From left to right: my grandmother Mina Beitler, her children Rochel, Ruvim and Chaim, who had just come back from the army. The picture was made in Vilnius in 1946.
My grandmother Mina gave birth to 11 children, out of whom 9 grew up and two died in infancy. Children were born almost every year. When grandpa was alive the family scraped through somehow. When he died in 1930, grandma had to earn for a living. She started selling fish. She and her sons Rubim and my father Leibl went to Klaipeda, Latvia to buy fish and sell it afterwards on our market. When she ran out of money, she borrowed it from people and paid back after her next trip.
During the war y grandmother Mina and her son Iosif were in evacuation in Kirov [about 400 km from Moscow]. Grandmother worked as a warden at selection station, and Iosif was a worker. There was a grief- Iosif died and grandmother got sick from that hard sorrow. She had lobar pneumonia, requiring hospitalization. We had to look after her. Mother got the cuttings from the gloves and made children's clothes from them. We took them to the market, sold and bought butter, honey and wheat bread with that money. Then we walked along the rails across the city to grandmother's hospital. No matter how hard it was, but grandmother Mina recouped. She moved in with us, when she came back.
Father's brouther Ruvim was born in 1914. He was a simple man, always doing the jobs that other people were not willing to. He was a stevedore, a janitor, a cobbler etc. During Great Patriotic War he was in evacuation with grandmother's family. When he came back in Lithuania, he married Jewish Pole Lyuba, who came back from Dachau. Ruvim and Lyuba had a son Isaac. He is currently living in Israel with his family 7. He died six years ago, several month before his wife's death.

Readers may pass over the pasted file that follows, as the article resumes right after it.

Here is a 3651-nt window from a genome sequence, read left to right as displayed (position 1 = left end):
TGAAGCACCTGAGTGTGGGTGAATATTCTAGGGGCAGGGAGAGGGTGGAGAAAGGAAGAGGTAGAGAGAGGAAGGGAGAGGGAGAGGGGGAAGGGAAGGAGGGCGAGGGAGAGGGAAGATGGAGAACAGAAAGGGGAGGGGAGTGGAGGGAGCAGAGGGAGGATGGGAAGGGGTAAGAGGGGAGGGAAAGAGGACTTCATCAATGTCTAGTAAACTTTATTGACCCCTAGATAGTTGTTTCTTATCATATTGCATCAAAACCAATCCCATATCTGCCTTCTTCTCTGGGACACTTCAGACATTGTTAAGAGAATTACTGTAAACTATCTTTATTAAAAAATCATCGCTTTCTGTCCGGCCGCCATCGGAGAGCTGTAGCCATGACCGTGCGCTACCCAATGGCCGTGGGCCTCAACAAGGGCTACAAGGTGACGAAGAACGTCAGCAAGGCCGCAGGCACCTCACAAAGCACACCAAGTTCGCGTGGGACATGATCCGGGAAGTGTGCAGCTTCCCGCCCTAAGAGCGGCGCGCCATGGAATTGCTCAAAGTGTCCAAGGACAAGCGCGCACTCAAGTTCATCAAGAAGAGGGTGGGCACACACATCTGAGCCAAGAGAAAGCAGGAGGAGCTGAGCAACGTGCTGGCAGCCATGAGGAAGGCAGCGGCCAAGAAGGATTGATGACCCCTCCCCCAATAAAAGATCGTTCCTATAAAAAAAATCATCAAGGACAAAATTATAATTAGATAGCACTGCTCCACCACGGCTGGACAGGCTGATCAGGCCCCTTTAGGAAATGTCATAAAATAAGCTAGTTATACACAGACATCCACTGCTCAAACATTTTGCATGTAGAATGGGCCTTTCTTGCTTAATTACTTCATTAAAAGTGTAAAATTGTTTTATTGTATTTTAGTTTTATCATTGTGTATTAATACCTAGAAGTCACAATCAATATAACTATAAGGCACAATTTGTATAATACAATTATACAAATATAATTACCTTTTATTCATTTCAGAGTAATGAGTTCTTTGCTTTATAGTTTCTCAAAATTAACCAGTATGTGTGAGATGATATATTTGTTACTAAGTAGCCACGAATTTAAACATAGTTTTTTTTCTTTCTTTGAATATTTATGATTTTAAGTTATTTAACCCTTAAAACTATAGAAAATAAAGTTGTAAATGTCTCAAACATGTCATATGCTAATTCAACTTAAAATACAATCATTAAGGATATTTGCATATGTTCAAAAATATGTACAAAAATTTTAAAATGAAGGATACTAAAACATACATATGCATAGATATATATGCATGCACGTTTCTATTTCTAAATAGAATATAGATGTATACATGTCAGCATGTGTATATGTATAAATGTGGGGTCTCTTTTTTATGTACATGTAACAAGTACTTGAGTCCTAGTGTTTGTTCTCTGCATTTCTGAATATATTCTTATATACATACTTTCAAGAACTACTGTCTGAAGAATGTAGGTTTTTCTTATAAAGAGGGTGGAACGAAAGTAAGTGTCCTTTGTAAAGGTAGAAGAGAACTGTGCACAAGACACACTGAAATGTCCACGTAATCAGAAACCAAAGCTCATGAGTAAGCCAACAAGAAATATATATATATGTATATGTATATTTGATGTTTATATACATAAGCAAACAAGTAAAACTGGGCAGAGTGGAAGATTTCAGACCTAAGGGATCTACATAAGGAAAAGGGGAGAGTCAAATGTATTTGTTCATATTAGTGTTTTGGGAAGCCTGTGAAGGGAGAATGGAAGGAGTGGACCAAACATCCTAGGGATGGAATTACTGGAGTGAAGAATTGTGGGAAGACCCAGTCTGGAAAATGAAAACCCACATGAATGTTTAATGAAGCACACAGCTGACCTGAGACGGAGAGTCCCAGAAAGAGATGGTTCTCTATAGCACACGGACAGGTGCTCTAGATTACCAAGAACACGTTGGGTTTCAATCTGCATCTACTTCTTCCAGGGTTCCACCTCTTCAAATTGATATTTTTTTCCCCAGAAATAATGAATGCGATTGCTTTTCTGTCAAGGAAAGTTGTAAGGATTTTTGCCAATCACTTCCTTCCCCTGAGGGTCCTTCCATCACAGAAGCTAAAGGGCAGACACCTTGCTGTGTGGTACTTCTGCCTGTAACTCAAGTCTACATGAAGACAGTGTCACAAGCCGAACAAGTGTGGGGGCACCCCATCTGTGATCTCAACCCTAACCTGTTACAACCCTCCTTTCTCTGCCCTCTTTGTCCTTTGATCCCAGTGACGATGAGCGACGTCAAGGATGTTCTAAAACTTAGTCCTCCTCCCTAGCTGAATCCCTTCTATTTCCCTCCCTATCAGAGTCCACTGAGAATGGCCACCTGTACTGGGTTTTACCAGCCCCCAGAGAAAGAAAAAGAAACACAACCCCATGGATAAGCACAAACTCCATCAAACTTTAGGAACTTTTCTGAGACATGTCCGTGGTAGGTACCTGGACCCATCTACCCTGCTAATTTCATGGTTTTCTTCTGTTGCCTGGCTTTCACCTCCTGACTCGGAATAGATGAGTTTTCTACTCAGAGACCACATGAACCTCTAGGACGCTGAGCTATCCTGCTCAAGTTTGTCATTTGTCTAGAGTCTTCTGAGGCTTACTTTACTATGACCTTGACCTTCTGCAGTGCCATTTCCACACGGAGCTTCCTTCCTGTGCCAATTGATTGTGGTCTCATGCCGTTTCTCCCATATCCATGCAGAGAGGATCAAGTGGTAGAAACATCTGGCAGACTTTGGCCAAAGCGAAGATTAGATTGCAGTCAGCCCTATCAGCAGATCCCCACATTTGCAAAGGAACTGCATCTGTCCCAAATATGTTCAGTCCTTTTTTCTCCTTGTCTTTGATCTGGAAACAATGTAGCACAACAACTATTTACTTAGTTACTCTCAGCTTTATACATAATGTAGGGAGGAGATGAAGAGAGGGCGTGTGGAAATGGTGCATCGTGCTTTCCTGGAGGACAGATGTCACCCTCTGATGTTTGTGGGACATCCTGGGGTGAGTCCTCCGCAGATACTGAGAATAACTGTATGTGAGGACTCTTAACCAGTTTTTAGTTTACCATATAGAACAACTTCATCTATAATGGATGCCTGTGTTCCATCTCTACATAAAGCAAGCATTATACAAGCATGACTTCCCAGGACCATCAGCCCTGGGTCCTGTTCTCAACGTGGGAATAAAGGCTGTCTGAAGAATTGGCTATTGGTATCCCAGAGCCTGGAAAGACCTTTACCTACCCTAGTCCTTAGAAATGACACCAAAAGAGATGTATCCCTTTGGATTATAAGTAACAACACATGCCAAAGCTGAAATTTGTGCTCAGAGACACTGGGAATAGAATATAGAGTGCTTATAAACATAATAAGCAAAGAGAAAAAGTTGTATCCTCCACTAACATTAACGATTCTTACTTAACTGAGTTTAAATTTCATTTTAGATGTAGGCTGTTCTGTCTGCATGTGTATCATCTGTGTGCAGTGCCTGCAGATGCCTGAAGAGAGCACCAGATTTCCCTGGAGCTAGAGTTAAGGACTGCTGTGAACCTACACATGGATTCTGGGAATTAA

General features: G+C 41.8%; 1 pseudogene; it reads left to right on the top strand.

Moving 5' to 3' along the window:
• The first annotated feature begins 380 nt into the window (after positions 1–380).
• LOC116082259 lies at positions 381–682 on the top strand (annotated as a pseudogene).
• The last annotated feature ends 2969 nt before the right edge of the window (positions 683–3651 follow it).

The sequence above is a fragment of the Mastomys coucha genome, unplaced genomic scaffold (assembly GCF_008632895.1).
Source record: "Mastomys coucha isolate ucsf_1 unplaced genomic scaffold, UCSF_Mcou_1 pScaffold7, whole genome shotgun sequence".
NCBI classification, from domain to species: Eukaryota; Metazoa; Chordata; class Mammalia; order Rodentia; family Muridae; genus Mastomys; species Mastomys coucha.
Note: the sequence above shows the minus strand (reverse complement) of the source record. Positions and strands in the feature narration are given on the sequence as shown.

Father's sister Rochel, who turned 16, when the war started, was enrolled in soviet army as a volunteer. She was a nursing aide, went through entire war and got Red Star Order. After war she lived with grandmother Mina, then married a tinsmith Joachim. She did not have her own children, so she and her husband fostered a boy Itschik. They left for Israel in late 1970s.
Chaim was born in 1927. He was 5 years older than me. We was my friend and protector when I was a child and I grew up. Chaim and grandmother were in evacuation in Kirov. He worked in kolkhoz, then he was drafted in the army at the age of 17. He was assigned to the 16th Lithuanian division. When the Great Patriotic War was over, he had served for three more years and came back in Siaulia in 1948. Here he met a wonderful girl Dina Levina and married her. She was born in a Polish town Vilnius in 1933. Dina's father survive by miracle during Great Patriotic War and moved to Israel via Asian countries. Father started inviting Dina to Israel. At that time former Polish citizens could leave for Poland. Dina and her husband left there in 1956, wherefrom they moved to Israel. Chaim died in 2004. Dina is currently living in Jerusalem with her children- son Aron and daughter Sophia. Dina has many grandchildren.